And the Bush Administration has been more a part of the problem than a part of the solution, by demonstrating a complete lack of leadership on the issue of increasing auto fuel efficiency. And ironically, by kowtowing to the demands of domestic automakers, the Administration is in effect helping to hand over even more of the domestic auto market to foreign competition -- by and large manufacturers of more fuel-efficient vehicles.

Truth be told, however, there is an even greater factor (I can't really say "culprit") in the demand side of the equation, driving up the price of oil: the incredible economic boom in the most populous nation on earth, China.

And we have precious little control over that, unless we'd care to not buy any of the seemingly endless array of products imported from there (I, for one, am not quite liberal-minded enough to live a "clothing optional" existence).

But something must be done, my friends; and not just so we won't have to pay three, four, or five bucks a gallon at the pump to get to work or the store: every economic activity takes energy. If we don't do something dramatic to meet our energy needs, we won't be able to afford to manufacture and transport any of our goods or perform any of our services anymore. No economy can survive being crippled like that.

In the near term, we must develop more efficient uses of the petroleum that we do have; and in the long term, we must develop practical alternate sources of usable energy (here's a clue: look up in the sky; there's thousands of times more energy, in the form of light, hitting the earth from the sun than we could ever use).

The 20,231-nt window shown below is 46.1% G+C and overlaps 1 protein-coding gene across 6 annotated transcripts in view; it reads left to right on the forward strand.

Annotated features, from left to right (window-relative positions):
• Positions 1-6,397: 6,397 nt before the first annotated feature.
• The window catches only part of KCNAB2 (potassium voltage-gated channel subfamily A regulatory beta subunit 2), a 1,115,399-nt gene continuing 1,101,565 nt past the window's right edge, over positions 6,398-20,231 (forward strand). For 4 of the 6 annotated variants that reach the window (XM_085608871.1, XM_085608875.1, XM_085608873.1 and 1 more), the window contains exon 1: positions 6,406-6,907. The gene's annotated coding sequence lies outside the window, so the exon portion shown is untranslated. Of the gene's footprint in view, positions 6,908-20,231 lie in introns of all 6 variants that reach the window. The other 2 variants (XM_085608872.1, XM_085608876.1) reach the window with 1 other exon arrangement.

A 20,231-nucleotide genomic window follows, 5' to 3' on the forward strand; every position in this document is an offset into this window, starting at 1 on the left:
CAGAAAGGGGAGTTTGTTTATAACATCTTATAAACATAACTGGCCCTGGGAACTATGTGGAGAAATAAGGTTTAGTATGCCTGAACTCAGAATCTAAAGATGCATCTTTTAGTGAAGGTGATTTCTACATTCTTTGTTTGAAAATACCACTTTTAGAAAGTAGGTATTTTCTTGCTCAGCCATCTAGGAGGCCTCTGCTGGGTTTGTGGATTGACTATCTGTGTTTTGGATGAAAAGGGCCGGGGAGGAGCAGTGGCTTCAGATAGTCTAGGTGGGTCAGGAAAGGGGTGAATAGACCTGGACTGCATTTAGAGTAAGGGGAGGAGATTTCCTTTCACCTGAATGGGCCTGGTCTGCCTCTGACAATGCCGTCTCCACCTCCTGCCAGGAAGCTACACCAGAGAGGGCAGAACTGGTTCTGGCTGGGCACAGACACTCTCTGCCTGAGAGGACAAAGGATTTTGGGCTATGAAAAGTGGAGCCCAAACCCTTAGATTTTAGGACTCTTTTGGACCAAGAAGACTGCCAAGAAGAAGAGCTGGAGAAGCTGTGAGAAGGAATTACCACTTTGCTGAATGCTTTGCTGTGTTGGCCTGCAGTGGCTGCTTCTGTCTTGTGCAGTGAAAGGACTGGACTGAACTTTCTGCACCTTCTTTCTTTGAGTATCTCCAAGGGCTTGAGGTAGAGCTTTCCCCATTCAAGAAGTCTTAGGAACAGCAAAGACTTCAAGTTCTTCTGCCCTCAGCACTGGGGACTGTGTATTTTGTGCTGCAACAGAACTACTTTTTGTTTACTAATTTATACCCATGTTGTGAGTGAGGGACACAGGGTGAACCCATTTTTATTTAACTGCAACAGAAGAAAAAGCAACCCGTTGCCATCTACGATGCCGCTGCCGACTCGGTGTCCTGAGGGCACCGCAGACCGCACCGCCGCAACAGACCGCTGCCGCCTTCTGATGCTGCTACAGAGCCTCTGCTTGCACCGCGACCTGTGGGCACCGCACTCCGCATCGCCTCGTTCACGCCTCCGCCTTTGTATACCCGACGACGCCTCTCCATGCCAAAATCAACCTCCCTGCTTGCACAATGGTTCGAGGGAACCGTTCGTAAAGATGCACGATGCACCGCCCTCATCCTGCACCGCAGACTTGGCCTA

I know we've been hearing all this ad nauseum since the Arab oil embargoes of the 1970s but ignoring a problem won't make it go away.  Every year that goes by without a significant innovation in energy conservation or production gives us just one less year to solve our oil addiction, which grows more daunting every day (every ever-hotter day, thanks to the fossil fuel-aggravated Greenhouse Effect).

But I have great faith in our can-do spirit and good ol' American ingenuity to solve this or practically any other problem that comes our way.

Then again, I have great faith in the powers that be doing everything in their power to oppose any great change in the situation that is...the extremely profitable situation that is: the bottom line is that during these times of record high prices at the pump, petroleum companies are raking in record high profits (note if you will the Red State source of this now all-too-common criticism).

It turned out that we didn't really need a subpoena to learn what Cheney had talked to oil execs about during his closed-door energy meetings: it's now as clear as an oil-soaked bird on the beach is black.

So when people complain about the high price of gas, I just think to myself, well, what'd we expect? Cheney, Bush, and other ex-oilmen run the show. If shepherds were in the White House, we'd be getting fleeced by the high price of wool.

Return to Archive of STEWARDSHIP: Environment & Energy


Home | Editor | Values & Issues | Feedback | Legal | Links